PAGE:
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Solar Energy:. What is Solar Energy?. Originates with the thermonuclear fusion reactions occurring in the sun. Represents the entire electromagnetic radiation (visible light, infrared, ultraviolet, x-rays, and radio waves). Advantages and Disadvantages. Advantages

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Solar Energy:


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    1. Solar Energy:

    2. What is Solar Energy? • Originates with the thermonuclear fusion reactions occurring in the sun. • Represents the entire electromagnetic radiation (visible light, infrared, ultraviolet, x-rays, and radio waves).

    3. Advantages and Disadvantages • Advantages • All chemical and radioactive polluting byproducts of the thermonuclear reactions remain behind on the sun, while only pure radiant energy reaches the Earth. • Energy reaching the earth is incredible. By one calculation, 30 days of sunshine striking the Earth have the energy equivalent of the total of all the planet’s fossil fuels, both used and unused! • Disadvantages • Sun does not shine consistently. • Solar energy is a diffuse source. To harness it, we must concentrate it into an amount and form that we can use, such as heat and electricity. • Addressed by approaching the problem through: 1) collection, 2) conversion, 3) storage.

    4. Photovoltaic Cells: converting photons into electrons • Photons in sunlight hit the solar panel and are absorbed by semiconducting materials, such as silicon. • Electrons (negatively charged) are knocked loose from their atoms causing them to flow through the material , in one direction, to produce electricity (the flow of electrons is current). • The flow of e- is current and we can draw that current off for external use. • This current, together with the cell's voltage (which is a result of its built-in electric field or fields), defines the power (or wattage) that the solar cell can produce. http://www.sunnywinenergy.com/en/AboutSun_02_en.htm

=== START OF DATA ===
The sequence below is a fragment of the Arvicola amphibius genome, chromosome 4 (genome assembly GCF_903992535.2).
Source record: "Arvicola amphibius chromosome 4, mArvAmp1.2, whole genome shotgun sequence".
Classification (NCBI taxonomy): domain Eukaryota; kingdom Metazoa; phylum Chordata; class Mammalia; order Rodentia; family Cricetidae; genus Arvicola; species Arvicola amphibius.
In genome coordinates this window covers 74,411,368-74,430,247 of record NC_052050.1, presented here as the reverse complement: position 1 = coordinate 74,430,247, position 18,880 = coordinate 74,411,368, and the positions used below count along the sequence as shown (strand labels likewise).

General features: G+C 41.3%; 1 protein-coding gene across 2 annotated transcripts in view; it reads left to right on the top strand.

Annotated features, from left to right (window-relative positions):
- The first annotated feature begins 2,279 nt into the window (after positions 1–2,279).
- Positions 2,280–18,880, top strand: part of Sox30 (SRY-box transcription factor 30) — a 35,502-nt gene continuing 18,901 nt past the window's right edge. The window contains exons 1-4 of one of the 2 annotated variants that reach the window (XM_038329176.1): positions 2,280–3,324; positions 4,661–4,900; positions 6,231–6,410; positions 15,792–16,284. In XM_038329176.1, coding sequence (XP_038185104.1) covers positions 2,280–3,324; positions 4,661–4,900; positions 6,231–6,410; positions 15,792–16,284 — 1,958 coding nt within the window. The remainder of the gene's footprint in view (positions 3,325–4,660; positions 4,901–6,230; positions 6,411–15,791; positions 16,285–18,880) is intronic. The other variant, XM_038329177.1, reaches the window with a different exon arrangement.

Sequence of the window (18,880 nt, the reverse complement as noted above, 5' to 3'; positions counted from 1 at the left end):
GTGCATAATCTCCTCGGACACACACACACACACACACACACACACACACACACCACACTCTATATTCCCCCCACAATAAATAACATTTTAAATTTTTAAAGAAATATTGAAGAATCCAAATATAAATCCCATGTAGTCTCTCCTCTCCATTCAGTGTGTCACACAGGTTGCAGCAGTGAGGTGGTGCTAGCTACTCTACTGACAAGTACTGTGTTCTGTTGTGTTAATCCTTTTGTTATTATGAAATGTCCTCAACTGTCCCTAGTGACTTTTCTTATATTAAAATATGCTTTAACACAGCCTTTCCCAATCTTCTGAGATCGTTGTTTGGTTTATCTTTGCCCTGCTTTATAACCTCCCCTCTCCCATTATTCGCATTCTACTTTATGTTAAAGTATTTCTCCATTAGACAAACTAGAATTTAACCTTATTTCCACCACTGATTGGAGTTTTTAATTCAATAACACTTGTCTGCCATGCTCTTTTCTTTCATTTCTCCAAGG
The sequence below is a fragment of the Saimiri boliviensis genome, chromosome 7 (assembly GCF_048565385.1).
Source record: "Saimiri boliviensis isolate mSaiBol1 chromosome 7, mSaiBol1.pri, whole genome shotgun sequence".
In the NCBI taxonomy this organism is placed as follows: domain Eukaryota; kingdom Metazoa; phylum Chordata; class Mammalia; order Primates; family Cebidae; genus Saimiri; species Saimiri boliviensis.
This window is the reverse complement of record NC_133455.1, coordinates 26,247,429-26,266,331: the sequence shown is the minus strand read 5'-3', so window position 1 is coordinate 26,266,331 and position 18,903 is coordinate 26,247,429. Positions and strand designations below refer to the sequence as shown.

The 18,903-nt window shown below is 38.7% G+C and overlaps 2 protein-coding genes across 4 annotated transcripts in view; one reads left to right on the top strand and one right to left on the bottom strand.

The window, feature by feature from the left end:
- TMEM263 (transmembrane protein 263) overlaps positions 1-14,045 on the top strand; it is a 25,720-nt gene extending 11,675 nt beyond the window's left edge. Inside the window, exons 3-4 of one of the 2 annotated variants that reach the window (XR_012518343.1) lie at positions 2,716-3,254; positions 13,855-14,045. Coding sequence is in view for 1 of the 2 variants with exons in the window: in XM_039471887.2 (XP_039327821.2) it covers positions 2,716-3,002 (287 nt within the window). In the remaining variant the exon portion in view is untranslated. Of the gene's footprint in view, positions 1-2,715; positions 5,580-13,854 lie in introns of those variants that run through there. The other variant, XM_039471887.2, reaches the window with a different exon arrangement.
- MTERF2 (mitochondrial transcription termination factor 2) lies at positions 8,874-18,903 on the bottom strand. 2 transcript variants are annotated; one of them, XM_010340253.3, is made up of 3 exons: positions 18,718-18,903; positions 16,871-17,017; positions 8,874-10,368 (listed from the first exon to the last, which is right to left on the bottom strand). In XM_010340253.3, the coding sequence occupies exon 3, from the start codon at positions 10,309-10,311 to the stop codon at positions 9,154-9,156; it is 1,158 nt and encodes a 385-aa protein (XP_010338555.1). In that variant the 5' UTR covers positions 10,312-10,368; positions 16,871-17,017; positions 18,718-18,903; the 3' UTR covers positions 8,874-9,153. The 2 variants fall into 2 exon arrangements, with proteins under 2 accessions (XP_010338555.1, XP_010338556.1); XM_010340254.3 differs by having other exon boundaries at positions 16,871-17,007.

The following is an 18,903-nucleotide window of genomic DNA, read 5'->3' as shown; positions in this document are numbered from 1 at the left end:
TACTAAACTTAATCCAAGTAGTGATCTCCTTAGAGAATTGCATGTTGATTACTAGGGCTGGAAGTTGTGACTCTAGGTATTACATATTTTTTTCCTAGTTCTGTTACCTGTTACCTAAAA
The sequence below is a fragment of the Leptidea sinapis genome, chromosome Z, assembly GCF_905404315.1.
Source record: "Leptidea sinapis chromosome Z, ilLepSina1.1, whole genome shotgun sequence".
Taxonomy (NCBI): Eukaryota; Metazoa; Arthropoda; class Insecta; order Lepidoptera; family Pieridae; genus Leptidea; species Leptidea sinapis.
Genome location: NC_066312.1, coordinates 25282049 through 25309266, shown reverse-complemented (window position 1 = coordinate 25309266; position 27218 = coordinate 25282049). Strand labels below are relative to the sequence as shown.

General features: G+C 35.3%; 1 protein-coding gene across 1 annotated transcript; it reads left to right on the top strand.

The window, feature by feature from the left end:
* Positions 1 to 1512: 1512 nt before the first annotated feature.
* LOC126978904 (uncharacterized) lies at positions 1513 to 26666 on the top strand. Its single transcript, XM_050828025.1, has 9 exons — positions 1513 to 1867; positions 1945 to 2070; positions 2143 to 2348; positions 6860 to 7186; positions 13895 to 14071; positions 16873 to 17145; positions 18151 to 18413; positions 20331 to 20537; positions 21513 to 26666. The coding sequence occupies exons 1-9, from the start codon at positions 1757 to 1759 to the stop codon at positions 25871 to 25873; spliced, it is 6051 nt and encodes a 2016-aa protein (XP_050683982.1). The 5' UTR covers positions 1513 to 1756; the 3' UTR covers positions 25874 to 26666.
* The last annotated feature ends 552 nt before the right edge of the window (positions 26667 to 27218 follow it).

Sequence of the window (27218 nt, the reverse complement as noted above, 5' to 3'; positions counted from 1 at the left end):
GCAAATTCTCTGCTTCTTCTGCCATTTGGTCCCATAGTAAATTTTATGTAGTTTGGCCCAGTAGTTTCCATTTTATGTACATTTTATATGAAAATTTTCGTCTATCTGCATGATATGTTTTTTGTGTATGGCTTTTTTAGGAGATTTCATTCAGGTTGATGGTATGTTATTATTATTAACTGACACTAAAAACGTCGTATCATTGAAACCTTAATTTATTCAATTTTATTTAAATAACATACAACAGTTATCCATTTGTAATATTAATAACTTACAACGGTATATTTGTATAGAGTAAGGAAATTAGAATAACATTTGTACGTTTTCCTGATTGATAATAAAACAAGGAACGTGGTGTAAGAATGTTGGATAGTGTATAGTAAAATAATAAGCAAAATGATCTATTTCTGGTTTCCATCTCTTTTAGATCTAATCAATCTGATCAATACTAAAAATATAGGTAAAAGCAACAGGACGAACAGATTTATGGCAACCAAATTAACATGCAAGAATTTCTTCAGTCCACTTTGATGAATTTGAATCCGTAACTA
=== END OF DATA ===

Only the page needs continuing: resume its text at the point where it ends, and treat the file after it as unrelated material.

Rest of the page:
5. Global Cumulative PV Power http://www.epia.org/fileadmin/EPIA_docs/publications/epia/Global_Market_Outlook_Until_2013.pdf

    6. Cumulative Installed Solar Electric Power by 2007 • 1st Germany 3.8 GW • 2nd Japan 1.9 GW • 3rd US 814 MW • 4th Spain 632 MW

    7. Renewable Energy Consumption in the US Energy Supply, 2007 http://www.eia.doe.gov/cneaf/solar.renewables/page/trends/highlight1.html

    8. Chart Data http://www.eia.doe.gov/cneaf/solar.renewables/page/trends/figure1_1.xls

    9. Friday April 8th Photovoltaic Cells Lab

    10. Group Analysis • About half the incoming solar energy reaches the Earth's surface. • The Earth receives 174 petawatts (PW) (1015 watts) of incoming solar radiation at the upper atmosphere. Approximately 30% is reflected back to space while the rest is absorbed by clouds, oceans and land masses. • Earth's land surface, oceans and atmosphere absorb solar radiation, and this raises their temperature. Sunlight absorbed by the oceans and land masses keeps the surface at an average temperature of 14 °C. • By photosynthesis green plants convert solar energy into chemical energy, which produces food, wood and the biomass from which fossil fuels are derived. http://en.wikipedia.org/wiki/Solar_energy